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Did AMC's social media strategy change TV?

A sign heralds the final season of 'Mad Men' on AMC. Note the hashtag and Twitter handle at the top of the billboard.
A sign heralds the final season of 'Mad Men' on AMC. Note the hashtag and Twitter handle at the top of the billboard.
Tommaso Boddi/WireImage/Getty Images

AMC, formerly known as American Movie Classics, has hit some homeruns. In fact, pretty much everything the cable channel has released has been a critical success. Two of its first attempts at original programming, "Mad Men" and "Breaking Bad," are regarded as some of the greatest television programs of all time: "Mad Men" has 15 Emmy awards; "Breaking Bad" 16. That's extra impressive when you consider that it was only in 2006 that AMC started to make a concerted effort at producing original programming.

But making quality television does not guarantee an audience (consider the failure of cult classic "Arrested Development"). However, AMC was one of the first networks to recognize the power of social media, and what started as simple, clever hashtags on Twitter and Facebook groups quickly turned into more aggressive styles of engaging directly with viewers.

For instance, fans of "The Walking Dead", another hugely successful AMC hit, discuss the show on "Talking Dead" -- a live talk show hosted by Chris Hardick that airs after every episode of "The Walking Dead." The talk show features members of the cast and crew, plus fans who write in over Twitter and Facebook. It's been paying off too – "The Walking Dead" continues to break cable viewership records, with its fifth season premiere drawing 17.29 million viewers [source: Bibel].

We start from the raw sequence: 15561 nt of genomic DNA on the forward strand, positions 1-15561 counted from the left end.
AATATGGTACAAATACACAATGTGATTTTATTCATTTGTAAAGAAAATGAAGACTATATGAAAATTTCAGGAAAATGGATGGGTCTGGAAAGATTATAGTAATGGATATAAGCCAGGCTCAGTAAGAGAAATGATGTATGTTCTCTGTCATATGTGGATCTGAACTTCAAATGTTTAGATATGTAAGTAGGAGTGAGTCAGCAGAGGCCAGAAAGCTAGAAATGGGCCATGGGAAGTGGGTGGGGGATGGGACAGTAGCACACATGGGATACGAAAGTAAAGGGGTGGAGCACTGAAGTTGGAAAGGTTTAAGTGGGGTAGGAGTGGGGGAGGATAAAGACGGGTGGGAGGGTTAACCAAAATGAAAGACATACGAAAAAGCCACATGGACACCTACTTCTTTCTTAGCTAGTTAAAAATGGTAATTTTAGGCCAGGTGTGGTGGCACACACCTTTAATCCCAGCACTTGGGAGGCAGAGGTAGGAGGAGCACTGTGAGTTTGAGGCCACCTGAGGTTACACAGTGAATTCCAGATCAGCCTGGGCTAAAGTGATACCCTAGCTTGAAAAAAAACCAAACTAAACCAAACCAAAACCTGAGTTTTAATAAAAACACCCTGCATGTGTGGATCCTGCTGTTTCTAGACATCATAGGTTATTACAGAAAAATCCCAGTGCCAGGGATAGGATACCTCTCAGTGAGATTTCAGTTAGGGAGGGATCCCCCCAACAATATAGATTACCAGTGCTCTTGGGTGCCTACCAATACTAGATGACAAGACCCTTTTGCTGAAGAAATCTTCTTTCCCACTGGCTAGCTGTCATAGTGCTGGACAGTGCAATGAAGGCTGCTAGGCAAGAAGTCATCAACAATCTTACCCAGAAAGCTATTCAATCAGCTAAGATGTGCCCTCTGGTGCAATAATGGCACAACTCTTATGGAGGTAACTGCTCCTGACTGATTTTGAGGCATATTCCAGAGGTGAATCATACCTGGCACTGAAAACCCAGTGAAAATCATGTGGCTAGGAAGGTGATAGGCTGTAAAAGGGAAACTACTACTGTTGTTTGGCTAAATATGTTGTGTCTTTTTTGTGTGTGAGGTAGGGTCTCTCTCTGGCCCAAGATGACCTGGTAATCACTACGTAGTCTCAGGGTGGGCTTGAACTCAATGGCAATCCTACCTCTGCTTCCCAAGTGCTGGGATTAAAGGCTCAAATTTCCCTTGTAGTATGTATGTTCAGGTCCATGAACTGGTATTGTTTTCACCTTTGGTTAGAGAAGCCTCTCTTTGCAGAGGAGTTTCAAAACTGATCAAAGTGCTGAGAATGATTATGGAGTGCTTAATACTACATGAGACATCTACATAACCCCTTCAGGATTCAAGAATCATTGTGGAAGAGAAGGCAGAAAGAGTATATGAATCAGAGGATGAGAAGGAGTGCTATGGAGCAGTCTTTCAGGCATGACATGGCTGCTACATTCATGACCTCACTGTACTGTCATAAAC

Twitter especially has become one of the biggest social media tools AMC has used to interact with its audience, and its success is even changing the way that Nielsen, which tracks the viewership data that advertisers pay most attention to, rates a show's success. In 2012, Nielsen began rating TV programs, not just in terms of the number of people physically watching them in front of their televisions, but also by checking Twitter to see how many people were talking about the shows they watched.

What Nielsen found was that, on average, the ratio of people who tweet about a given show to people who read the tweets is about 50:1. With numbers like that, a dedicated group of a few thousand loyal fans can reach literally tens of thousands of people. That's a ton of free advertising, and when you've got a loyal, mobilized fan base like AMC does, all it takes is a clever hashtag to generate some sweet buzz.